This is by no means an isolated case. It is the entrenched culture of the judiciary, that has manifested itself in several other situations. In many cases involving citizens insulting or crudely criticizing leaders, the Zambian courts tend to always decided in favour of leaders, throwing away the dictates of liberal democracy and seeking refuse in some nebulous cultural beliefs. Two examples can be given here. The first is the case of Attorney General v Roy Clark (2008) 1 ZR 38, involving the deportation of Roy Clark, who had written a satire in the Post newspaper, depicting the figure of an elephant he named Muwelewele, described in un-flattery language, taken by some to refer to President Levy Mwanawasa. The Supreme Court was not pleased with the use of such language, and stated in part: “What we ourselves find irritating and offending are the reference to the concerned person’s physical appearances in crude language.” The Supreme Court considered the use of crude language by Clark to be “un-Zambian,” suggesting that this is something alien to the Zambian culture. It stated: “The Respondent is also an old man, who has insulated himself from the realities of the Zambian cultural environment and is impervious to the cultural values and norms of the Zambian people, who, according to the learned trial Judge, the Respondent has lived for over forty years.” The Court went further to say: “In Zambia, one can criticise or poke fun at the Head of State and government leaders or indeed elders but this must be done in felicitous language and not in the crude language the Respondent used. We have no doubt that in every other country you cannot say and write things using words and expressions that are not in consonance with the cultural values and norms of the people of that country.”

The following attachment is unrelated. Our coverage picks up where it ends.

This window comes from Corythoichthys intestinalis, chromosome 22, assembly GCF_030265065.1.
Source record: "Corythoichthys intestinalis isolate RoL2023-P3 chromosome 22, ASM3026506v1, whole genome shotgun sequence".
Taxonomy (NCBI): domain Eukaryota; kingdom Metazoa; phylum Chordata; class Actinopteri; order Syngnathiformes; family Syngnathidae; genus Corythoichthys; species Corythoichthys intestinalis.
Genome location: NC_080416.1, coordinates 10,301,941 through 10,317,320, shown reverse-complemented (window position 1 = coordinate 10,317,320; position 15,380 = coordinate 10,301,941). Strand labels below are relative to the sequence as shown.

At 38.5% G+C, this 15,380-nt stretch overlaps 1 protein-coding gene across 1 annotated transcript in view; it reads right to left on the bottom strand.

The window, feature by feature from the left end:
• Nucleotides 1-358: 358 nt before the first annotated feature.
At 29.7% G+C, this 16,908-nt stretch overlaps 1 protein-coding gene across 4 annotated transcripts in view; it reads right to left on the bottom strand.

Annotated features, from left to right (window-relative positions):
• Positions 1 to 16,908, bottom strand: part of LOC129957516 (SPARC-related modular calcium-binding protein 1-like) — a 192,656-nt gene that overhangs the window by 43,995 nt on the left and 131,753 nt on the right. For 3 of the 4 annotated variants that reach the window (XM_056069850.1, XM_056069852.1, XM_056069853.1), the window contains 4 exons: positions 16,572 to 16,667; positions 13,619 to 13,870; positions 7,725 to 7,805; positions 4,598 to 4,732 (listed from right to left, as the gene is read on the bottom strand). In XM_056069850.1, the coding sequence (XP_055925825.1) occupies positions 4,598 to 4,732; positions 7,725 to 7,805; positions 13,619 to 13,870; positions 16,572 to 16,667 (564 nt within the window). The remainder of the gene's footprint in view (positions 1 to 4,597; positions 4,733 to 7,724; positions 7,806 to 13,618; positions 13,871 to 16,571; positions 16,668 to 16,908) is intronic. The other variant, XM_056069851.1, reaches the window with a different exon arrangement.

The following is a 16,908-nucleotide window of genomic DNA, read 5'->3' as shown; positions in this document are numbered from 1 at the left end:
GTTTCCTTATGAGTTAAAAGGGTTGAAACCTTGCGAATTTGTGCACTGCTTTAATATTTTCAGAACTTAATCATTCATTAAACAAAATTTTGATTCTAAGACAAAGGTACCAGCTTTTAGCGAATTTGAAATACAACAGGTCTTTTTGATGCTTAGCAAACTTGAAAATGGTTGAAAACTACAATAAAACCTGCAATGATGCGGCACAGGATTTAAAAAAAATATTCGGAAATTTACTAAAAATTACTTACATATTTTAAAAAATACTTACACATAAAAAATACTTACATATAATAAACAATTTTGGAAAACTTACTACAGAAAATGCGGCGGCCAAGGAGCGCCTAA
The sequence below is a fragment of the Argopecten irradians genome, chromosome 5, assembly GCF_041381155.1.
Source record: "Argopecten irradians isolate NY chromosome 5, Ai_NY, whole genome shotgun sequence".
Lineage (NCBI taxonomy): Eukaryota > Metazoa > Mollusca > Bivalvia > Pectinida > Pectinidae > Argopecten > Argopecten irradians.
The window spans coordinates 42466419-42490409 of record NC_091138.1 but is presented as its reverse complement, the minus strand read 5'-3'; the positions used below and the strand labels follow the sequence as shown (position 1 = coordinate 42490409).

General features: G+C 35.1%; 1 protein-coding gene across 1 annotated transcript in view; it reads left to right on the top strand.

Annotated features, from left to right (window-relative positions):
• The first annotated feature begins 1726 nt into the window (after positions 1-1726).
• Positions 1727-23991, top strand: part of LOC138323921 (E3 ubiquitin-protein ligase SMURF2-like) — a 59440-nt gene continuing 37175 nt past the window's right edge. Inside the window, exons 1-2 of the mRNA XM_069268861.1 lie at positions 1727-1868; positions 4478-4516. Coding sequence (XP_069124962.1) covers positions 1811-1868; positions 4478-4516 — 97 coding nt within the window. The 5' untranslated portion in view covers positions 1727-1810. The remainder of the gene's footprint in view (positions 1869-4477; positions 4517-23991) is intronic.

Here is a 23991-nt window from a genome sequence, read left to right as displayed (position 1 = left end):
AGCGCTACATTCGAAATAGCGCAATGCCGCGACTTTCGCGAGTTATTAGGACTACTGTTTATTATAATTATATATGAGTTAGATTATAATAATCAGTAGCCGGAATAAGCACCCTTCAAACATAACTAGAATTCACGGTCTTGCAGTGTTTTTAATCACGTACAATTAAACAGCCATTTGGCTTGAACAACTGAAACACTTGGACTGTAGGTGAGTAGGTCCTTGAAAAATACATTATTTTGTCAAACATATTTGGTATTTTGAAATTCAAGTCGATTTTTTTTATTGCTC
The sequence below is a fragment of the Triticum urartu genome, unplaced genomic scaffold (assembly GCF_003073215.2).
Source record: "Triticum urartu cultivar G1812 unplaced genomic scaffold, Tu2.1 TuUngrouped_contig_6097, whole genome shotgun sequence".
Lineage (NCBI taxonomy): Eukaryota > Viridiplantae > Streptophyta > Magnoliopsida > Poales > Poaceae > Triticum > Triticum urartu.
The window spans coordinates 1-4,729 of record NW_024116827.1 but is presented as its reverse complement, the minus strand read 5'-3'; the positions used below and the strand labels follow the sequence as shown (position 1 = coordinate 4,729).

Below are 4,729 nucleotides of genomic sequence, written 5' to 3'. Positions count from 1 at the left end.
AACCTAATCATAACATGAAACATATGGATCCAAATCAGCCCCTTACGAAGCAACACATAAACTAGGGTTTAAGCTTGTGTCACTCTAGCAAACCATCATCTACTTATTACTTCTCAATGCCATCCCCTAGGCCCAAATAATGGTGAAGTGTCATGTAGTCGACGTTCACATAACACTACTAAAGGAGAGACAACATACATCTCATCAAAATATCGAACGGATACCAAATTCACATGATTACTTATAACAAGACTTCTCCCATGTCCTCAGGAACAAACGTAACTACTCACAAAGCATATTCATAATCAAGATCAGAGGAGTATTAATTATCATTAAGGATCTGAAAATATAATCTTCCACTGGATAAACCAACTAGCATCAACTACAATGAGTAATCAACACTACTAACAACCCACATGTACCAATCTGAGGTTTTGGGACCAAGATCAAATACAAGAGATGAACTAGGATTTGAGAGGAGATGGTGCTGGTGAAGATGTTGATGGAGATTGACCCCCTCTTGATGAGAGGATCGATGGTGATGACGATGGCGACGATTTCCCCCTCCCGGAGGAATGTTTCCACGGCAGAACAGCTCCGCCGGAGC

Another case involving irreverent language is that of Fred M’membe and Bright Mwape v The Speaker of the National Assembly, the Commissioner of Prisons and the Attorney General. The applicants in this case allegedly used irreverent language in criticising ministers and parliamentarians in the National Assembly, through newspaper articles. Fred M’membe was alleged to have referred to one parliamentarian as follows: “Ernest Mwansa’s underwear is an imitation” and “Ernest Mwansa must shut up.” The High Court held that the use of such language was contemptuous, especially when used when referring to an adult. The justification, as in the other case, was that such language offends Zambian culture. The judge stated: “As a Zambian myself, I find it to be insulting and abusive language in Zambian society for anyone to refer to underpants of a grown-up man or woman. Such language degrades, dishonours, and reduces the respectability of the person referred to by the term. Similarly, telling an honourable member of parliament and a minister to shut up is humiliating, though on a lesser degree than the mention of his underpants.”